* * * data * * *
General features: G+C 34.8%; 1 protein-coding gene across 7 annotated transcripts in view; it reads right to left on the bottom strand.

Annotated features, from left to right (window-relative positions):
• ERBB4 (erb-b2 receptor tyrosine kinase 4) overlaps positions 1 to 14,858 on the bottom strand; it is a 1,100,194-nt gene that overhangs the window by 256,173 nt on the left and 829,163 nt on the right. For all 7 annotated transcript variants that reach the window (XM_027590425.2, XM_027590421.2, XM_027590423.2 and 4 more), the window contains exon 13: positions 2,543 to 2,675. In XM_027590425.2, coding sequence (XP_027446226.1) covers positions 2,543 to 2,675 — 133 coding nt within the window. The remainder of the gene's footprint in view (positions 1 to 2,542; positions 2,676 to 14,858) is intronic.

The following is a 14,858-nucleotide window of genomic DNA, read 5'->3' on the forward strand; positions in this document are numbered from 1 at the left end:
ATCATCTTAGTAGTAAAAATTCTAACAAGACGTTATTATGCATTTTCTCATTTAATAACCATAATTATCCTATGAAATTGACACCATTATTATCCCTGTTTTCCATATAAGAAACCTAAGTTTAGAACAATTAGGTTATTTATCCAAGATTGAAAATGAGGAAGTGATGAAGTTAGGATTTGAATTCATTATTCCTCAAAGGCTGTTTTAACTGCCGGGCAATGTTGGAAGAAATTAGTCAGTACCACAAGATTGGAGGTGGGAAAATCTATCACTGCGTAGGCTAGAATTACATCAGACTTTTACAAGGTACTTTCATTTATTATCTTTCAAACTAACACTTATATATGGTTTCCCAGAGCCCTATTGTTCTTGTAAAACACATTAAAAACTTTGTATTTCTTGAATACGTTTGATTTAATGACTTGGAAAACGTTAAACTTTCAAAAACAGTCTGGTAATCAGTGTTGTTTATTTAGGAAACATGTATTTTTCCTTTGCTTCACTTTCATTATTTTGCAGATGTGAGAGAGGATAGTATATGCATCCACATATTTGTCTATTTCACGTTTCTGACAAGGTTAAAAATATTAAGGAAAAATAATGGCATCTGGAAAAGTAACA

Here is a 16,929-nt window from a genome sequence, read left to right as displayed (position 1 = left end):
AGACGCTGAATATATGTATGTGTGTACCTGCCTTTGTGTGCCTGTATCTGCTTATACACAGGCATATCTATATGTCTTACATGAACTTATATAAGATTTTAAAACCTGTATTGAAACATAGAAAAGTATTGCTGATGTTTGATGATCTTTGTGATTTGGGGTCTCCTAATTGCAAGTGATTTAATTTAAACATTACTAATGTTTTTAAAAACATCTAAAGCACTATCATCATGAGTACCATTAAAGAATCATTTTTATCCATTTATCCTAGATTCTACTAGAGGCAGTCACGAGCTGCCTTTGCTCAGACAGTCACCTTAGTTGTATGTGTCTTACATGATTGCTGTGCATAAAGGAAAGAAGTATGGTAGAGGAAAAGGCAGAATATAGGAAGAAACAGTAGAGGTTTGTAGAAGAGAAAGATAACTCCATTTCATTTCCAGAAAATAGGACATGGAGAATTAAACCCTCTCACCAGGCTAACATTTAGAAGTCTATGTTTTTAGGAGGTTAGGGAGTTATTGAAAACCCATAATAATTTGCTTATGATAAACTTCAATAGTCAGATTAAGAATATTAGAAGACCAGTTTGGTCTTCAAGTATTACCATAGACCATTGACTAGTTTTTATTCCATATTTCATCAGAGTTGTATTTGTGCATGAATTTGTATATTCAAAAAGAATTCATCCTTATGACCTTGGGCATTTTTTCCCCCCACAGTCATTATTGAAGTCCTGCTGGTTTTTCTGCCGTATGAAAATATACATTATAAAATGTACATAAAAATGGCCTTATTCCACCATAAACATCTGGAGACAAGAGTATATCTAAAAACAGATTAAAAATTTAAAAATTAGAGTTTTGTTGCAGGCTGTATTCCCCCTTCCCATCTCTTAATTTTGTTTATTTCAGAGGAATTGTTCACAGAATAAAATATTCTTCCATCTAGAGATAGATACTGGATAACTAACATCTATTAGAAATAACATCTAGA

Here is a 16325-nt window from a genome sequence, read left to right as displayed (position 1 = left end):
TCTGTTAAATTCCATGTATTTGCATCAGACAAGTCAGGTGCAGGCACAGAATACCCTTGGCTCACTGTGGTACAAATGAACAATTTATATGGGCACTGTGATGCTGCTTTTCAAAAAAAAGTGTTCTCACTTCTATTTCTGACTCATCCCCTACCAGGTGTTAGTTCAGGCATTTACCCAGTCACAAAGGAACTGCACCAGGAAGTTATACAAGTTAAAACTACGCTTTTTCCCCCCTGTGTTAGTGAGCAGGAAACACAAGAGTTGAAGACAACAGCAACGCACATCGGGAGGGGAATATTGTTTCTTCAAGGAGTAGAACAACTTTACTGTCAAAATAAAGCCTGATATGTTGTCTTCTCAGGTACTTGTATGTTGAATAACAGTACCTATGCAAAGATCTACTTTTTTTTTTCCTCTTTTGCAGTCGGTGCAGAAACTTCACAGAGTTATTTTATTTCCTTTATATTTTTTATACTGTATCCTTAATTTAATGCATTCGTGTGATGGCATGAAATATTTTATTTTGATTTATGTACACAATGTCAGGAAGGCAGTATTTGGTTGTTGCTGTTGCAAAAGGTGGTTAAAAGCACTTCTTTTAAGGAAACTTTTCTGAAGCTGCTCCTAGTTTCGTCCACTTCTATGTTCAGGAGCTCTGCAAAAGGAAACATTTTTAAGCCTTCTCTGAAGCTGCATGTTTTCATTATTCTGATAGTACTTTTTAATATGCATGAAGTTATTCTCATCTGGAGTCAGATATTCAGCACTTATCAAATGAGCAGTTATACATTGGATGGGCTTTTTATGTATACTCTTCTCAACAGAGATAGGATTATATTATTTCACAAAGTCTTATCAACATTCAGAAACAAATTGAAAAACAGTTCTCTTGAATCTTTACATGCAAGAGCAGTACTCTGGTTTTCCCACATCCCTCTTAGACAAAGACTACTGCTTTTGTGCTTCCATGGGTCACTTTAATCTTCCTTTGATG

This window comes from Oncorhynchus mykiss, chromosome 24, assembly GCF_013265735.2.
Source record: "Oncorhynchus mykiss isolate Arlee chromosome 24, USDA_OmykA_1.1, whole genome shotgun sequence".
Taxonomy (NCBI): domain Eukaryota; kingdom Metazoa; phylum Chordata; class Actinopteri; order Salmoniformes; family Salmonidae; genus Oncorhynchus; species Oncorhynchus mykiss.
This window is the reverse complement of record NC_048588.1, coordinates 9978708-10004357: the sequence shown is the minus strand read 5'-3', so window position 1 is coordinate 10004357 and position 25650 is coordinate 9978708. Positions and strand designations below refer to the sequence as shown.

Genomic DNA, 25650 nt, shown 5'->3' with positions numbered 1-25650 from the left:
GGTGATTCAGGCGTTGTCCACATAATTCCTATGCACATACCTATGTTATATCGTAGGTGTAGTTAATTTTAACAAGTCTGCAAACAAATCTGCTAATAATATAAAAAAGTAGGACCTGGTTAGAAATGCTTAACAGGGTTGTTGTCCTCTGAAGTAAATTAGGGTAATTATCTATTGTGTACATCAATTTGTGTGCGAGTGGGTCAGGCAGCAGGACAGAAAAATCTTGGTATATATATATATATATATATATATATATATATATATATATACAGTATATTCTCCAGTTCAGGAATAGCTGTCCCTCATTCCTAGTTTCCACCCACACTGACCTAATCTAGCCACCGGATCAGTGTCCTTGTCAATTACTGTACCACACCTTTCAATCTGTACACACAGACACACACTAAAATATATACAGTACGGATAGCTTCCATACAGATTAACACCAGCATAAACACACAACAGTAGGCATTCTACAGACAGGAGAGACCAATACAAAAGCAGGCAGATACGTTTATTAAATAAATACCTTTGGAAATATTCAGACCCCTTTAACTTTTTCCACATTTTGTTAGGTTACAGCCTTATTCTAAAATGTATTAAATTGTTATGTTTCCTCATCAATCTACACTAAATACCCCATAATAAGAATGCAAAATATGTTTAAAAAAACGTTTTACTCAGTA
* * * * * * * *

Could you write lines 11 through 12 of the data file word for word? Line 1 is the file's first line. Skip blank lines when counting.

Source record: "Oncorhynchus mykiss isolate Arlee chromosome 24, USDA_OmykA_1.1, whole genome shotgun sequence".
Taxonomy (NCBI): domain Eukaryota; kingdom Metazoa; phylum Chordata; class Actinopteri; order Salmoniformes; family Salmonidae; genus Oncorhynchus; species Oncorhynchus mykiss.